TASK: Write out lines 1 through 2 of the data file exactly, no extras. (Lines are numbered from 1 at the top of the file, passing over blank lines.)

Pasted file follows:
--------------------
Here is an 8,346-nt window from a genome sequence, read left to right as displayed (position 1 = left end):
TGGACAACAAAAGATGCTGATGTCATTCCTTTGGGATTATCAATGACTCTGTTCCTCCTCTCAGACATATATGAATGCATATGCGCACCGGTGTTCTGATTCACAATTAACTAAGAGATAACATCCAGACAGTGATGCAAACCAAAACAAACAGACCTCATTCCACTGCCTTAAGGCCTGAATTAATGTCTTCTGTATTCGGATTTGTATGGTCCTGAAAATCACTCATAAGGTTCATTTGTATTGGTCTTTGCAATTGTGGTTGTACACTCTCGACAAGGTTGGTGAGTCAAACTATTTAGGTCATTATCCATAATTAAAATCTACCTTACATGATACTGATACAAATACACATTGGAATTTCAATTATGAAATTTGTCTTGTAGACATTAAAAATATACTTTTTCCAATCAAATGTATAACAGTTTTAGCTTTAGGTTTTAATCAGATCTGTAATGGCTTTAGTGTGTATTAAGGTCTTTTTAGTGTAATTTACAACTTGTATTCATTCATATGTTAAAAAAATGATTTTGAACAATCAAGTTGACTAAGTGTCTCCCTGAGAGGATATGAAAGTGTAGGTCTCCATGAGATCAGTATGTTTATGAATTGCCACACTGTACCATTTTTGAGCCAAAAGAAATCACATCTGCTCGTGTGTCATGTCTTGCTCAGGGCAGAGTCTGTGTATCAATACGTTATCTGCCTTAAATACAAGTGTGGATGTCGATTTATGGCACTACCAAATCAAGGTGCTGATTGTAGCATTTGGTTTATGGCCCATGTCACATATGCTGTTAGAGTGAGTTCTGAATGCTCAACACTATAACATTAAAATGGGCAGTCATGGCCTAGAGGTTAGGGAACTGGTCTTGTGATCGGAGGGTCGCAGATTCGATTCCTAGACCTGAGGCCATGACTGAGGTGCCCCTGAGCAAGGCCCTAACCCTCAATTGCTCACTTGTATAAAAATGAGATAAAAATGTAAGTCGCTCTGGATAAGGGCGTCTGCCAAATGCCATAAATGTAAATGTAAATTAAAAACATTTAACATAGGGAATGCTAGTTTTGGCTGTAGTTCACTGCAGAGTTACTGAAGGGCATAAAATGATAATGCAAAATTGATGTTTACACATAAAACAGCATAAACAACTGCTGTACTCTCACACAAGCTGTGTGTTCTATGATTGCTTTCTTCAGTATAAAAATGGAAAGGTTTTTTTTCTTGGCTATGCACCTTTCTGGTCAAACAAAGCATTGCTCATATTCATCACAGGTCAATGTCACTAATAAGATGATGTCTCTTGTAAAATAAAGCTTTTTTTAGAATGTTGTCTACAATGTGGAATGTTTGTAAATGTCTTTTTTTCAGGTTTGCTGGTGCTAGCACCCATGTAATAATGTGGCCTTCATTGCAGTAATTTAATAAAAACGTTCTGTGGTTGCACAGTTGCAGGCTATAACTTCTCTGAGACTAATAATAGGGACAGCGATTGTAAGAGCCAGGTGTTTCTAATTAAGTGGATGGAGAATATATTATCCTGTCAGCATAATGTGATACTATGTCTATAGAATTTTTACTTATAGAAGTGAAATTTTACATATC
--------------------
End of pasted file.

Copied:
Here is an 8,346-nt window from a genome sequence, read left to right as displayed (position 1 = left end):
TGGACAACAAAAGATGCTGATGTCATTCCTTTGGGATTATCAATGACTCTGTTCCTCCTCTCAGACATATATGAATGCATATGCGCACCGGTGTTCTGATTCACAATTAACTAAGAGATAACATCCAGACAGTGATGCAAACCAAAACAAACAGACCTCATTCCACTGCCTTAAGGCCTGAATTAATGTCTTCTGTATTCGGATTTGTATGGTCCTGAAAATCACTCATAAGGTTCATTTGTATTGGTCTTTGCAATTGTGGTTGTACACTCTCGACAAGGTTGGTGAGTCAAACTATTTAGGTCATTATCCATAATTAAAATCTACCTTACATGATACTGATACAAATACACATTGGAATTTCAATTATGAAATTTGTCTTGTAGACATTAAAAATATACTTTTTCCAATCAAATGTATAACAGTTTTAGCTTTAGGTTTTAATCAGATCTGTAATGGCTTTAGTGTGTATTAAGGTCTTTTTAGTGTAATTTACAACTTGTATTCATTCATATGTTAAAAAAATGATTTTGAACAATCAAGTTGACTAAGTGTCTCCCTGAGAGGATATGAAAGTGTAGGTCTCCATGAGATCAGTATGTTTATGAATTGCCACACTGTACCATTTTTGAGCCAAAAGAAATCACATCTGCTCGTGTGTCATGTCTTGCTCAGGGCAGAGTCTGTGTATCAATACGTTATCTGCCTTAAATACAAGTGTGGATGTCGATTTATGGCACTACCAAATCAAGGTGCTGATTGTAGCATTTGGTTTATGGCCCATGTCACATATGCTGTTAGAGTGAGTTCTGAATGCTCAACACTATAACATTAAAATGGGCAGTCATGGCCTAGAGGTTAGGGAACTGGTCTTGTGATCGGAGGGTCGCAGATTCGATTCCTAGACCTGAGGCCATGACTGAGGTGCCCCTGAGCAAGGCCCTAACCCTCAATTGCTCACTTGTATAAAAATGAGATAAAAATGTAAGTCGCTCTGGATAAGGGCGTCTGCCAAATGCCATAAATGTAAATGTAAATTAAAAACATTTAACATAGGGAATGCTAGTTTTGGCTGTAGTTCACTGCAGAGTTACTGAAGGGCATAAAATGATAATGCAAAATTGATGTTTACACATAAAACAGCATAAACAACTGCTGTACTCTCACACAAGCTGTGTGTTCTATGATTGCTTTCTTCAGTATAAAAATGGAAAGGTTTTTTTTCTTGGCTATGCACCTTTCTGGTCAAACAAAGCATTGCTCATATTCATCACAGGTCAATGTCACTAATAAGATGATGTCTCTTGTAAAATAAAGCTTTTTTTAGAATGTTGTCTACAATGTGGAATGTTTGTAAATGTCTTTTTTTCAGGTTTGCTGGTGCTAGCACCCATGTAATAATGTGGCCTTCATTGCAGTAATTTAATAAAAACGTTCTGTGGTTGCACAGTTGCAGGCTATAACTTCTCTGAGACTAATAATAGGGACAGCGATTGTAAGAGCCAGGTGTTTCTAATTAAGTGGATGGAGAATATATTATCCTGTCAGCATAATGTGATACTATGTCTATAGAATTTTTACTTATAGAAGTGAAATTTTACATATC